A company needs to take various corporate actions as per the situation. A buyback is one such corporate action that a company has to exercise at times. In olden times, companies were prohibited from buying their shares. However, in 1998-99, the laws changed and companies were allowed to buy their shares back, which came to be known as 'buyback'.
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What is a Buyback?
A 'buyback' or 'repurchase' of shares is a corporate action under which the company purchases its shares back from its shareholders. The buyback of shares generally takes place at a share price that is higher than the market price. There are two types of buybacks: tender offers and open market offers. Companies can choose any of the two options:
The company makes an offer to buy back its shares at a specific price, which is a price at which shareholders can tender, i.e., sell their shares. The shareholders receive the payout of the sold shares in their bank accounts.
In an open market offer, a company buys back its shares from shareholders directly through the exchange. The buyback period, which is kept long, is a specified buyback offer, so there is hardly any price movement due to the buying activity. The amount of the share proceeds is transferred to the shareholder’s trading account.
What Are the Key Features of a Buyback?
Let’s have a look at the key features of a buyback:
- Selling at a premium: In a share buyback, the company usually expects to receive maximum participation. Because of this, they keep the price of stock buybacks higher than the market price.
- Paperless application: The process of applying for a share buyback is extremely easy. You can apply by using the tender offer that you receive from the company’s RTA.
- Simple process: In a share buyback, if your stocks are allotted, then you receive the buyback amount credited to your bank account. Apart from this, you can transfer unsold buyback shares to your Demat account. It's a simple process.
- Multiple modes to apply: There are multiple ways to apply for a share buyback. You can use a trading platform provided by your broker, or you can visit a branch.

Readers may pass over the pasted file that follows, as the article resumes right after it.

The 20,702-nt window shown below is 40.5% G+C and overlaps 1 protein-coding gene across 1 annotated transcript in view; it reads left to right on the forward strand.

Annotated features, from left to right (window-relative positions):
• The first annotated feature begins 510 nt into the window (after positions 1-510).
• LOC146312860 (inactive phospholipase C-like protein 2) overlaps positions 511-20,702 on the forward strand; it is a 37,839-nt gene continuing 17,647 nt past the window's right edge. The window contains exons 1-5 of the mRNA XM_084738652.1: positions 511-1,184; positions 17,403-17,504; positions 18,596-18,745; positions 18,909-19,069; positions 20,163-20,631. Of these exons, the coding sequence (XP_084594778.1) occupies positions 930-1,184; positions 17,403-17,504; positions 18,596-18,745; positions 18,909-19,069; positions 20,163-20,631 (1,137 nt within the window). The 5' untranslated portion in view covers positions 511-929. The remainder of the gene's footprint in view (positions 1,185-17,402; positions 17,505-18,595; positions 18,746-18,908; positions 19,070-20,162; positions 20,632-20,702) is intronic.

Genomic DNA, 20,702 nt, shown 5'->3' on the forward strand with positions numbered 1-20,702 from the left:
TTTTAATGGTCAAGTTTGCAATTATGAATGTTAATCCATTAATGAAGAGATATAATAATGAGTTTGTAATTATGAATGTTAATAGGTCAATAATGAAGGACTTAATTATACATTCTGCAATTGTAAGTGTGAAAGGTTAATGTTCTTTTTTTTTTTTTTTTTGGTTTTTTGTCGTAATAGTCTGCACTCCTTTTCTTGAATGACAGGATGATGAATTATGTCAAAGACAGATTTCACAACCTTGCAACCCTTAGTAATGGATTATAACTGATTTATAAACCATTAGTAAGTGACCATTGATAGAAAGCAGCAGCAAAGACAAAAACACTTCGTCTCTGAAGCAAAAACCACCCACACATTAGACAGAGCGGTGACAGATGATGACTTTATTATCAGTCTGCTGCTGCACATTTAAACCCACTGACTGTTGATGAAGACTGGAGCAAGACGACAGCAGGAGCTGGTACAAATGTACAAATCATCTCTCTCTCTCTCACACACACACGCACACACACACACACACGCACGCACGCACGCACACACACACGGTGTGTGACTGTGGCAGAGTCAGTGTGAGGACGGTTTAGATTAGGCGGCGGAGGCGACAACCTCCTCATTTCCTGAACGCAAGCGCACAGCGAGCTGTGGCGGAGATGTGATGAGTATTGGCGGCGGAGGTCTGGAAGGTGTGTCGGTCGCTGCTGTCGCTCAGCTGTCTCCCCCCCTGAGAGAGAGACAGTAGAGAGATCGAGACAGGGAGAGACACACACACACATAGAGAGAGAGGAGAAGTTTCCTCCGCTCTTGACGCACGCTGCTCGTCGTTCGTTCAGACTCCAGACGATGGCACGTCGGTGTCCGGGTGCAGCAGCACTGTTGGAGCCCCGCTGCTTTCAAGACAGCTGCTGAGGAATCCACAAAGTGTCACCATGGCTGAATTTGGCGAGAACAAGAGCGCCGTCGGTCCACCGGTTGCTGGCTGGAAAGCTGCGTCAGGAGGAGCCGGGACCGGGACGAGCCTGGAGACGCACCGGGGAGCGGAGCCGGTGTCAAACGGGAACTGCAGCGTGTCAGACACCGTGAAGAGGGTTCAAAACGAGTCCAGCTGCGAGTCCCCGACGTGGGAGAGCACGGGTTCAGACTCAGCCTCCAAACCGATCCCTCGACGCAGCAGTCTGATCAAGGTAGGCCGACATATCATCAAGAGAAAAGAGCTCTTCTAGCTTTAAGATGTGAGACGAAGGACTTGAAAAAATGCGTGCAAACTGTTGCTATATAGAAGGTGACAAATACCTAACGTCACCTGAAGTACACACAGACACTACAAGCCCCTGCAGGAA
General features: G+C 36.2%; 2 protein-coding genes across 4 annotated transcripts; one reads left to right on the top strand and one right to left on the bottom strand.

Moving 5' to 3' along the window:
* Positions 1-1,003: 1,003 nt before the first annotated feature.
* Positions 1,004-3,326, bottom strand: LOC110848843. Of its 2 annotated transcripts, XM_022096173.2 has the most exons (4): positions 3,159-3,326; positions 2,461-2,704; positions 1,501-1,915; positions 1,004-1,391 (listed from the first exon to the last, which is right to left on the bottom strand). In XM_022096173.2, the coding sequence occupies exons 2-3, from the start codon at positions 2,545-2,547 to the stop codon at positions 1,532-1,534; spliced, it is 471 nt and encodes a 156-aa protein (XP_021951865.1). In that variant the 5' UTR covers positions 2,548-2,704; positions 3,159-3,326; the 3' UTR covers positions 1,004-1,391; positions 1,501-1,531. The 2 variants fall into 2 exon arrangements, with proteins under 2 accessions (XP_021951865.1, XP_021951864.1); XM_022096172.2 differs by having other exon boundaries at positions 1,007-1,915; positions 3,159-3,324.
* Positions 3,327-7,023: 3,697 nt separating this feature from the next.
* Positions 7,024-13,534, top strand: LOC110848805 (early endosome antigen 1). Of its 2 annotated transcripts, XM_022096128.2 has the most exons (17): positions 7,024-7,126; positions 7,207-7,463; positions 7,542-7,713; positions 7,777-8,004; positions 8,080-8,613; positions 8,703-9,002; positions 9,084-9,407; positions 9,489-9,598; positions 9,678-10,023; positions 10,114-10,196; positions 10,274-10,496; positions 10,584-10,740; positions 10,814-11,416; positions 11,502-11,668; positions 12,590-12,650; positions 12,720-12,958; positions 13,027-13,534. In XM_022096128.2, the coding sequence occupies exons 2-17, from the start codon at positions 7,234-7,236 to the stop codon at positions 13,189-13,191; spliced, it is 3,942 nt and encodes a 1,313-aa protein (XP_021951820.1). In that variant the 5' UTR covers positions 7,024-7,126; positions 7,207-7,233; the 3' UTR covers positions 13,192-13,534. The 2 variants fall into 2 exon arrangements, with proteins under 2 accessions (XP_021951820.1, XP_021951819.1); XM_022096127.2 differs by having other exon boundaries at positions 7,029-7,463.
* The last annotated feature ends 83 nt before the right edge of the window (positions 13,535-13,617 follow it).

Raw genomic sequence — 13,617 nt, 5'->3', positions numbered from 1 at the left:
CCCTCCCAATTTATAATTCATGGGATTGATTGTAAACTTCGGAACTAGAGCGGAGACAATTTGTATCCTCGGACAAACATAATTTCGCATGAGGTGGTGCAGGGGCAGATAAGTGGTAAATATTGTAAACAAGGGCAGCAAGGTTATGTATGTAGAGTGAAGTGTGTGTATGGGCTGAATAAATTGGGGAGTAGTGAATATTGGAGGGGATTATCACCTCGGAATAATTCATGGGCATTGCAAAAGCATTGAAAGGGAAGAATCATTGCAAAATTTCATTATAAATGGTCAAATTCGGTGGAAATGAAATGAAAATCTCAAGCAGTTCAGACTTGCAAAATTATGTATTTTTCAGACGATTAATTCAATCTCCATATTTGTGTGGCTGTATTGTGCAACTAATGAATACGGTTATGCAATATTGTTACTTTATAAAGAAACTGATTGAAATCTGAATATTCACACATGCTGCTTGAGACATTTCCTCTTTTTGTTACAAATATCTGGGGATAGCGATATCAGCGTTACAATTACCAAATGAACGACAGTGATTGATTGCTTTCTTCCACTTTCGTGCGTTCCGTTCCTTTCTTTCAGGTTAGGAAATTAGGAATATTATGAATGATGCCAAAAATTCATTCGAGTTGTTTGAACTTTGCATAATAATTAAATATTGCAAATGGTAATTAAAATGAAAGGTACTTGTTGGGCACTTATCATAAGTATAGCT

Is It Possible to Modify a Buyback Order?
At times, you may want to modify your buyback order. This is possible except in the case of a takeover, as modification or cancellation is not allowed. Modifications can be of two types:
- Lower modification:
Here, the additional buyback shares will be on hold until the settlement takes place.
- Upper modification:
Here, you will need to place a new buyback order for additional shares.
Can I Cancel the Buyback Order?
Yes, you can cancel a buyback order. Sometimes, you may place a buyback order but realise later on that you want to cancel it. However, this cancellation of buyback orders must take place before the last date of the issue because the shares get released only after the settlement cycle gets over.
What Are Some Important Things to Know About a Buyback
Some major points to know about a buyback are as follows:
- If you apply for buyback through tender, you need to pay charges for it, which are Rs. 20 (excluding GST per order). These charges are non-refundable and need to be paid even if the order is rejected or fails.
- A shareholder is eligible for a buyback even if the shares are pledged. However, the shares need to be unpledged before applying for the buyback.
- The sales proceeds you receive for the buyback are calculated after deducting tax. The company buying shares pays all taxes on the buyback offer.
- To put it succinctly, a buyback is an important corporate action where shareholders get the option to sell the shares at a higher price.
- The shareholder can also cancel the buyback order once it is placed.
- The cancellation can be done only before the issue of buybacks ends.